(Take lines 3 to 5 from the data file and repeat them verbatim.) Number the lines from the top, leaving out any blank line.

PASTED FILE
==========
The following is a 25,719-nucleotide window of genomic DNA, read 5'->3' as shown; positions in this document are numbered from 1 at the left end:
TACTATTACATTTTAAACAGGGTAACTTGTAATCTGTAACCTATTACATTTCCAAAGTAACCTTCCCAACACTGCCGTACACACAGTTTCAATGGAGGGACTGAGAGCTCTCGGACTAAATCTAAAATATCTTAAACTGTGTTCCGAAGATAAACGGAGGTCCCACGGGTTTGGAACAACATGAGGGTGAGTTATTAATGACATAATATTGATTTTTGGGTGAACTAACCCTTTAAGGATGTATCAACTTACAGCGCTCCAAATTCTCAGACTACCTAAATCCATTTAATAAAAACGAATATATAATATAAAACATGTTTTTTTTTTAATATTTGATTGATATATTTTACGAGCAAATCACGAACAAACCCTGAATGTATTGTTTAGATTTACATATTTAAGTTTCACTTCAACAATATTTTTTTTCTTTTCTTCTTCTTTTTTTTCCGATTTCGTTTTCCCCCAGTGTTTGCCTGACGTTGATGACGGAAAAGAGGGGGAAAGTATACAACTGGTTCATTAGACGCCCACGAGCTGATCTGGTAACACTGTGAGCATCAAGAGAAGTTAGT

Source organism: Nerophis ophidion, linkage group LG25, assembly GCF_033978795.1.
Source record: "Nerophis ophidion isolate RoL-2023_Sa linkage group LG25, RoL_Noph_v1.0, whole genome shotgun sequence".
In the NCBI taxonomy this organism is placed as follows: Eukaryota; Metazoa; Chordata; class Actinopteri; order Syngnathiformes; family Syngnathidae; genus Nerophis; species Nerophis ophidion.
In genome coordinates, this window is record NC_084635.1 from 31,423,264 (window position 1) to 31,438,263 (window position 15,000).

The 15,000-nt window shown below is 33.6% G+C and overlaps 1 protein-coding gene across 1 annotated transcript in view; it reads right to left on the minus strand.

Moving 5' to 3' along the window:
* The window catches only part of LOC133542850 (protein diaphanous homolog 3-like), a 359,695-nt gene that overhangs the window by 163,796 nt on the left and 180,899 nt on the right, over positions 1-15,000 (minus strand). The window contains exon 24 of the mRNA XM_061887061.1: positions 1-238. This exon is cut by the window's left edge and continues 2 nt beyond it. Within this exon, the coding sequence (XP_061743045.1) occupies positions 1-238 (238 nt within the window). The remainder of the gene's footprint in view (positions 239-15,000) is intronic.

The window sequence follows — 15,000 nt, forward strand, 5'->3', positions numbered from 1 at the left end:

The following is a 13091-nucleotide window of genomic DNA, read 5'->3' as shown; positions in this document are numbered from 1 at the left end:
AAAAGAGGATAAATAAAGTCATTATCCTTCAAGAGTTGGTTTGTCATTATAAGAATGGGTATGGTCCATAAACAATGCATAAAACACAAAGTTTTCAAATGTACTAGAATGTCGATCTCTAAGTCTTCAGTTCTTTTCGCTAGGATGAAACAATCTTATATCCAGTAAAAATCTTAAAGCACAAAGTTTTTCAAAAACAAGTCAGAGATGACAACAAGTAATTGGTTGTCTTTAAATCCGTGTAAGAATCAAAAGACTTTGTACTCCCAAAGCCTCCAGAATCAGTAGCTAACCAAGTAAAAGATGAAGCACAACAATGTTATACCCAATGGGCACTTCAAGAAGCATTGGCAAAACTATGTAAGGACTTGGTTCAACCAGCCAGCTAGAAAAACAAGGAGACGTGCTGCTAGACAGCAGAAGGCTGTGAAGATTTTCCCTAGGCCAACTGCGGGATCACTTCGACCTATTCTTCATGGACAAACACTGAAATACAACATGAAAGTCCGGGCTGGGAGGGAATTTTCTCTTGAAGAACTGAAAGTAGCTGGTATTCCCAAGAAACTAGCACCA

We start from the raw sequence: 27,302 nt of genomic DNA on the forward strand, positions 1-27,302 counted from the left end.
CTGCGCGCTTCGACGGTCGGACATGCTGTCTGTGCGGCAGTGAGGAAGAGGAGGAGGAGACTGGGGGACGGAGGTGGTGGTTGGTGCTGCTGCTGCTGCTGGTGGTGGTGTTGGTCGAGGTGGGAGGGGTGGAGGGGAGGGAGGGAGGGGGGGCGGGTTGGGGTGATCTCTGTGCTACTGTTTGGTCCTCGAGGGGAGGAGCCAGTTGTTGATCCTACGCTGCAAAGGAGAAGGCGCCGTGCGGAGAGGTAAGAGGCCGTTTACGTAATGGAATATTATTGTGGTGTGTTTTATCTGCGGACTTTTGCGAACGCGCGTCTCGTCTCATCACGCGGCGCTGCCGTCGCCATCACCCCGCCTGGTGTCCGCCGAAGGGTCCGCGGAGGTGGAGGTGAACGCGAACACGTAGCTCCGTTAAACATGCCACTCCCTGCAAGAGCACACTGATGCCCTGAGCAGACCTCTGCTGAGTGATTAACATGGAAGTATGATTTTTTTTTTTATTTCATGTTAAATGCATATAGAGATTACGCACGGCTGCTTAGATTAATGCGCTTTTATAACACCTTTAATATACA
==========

Source organism: Nerophis ophidion, linkage group LG25, assembly GCF_033978795.1.
Source record: "Nerophis ophidion isolate RoL-2023_Sa linkage group LG25, RoL_Noph_v1.0, whole genome shotgun sequence".
In the NCBI taxonomy this organism is placed as follows: Eukaryota; Metazoa; Chordata; class Actinopteri; order Syngnathiformes; family Syngnathidae; genus Nerophis; species Nerophis ophidion.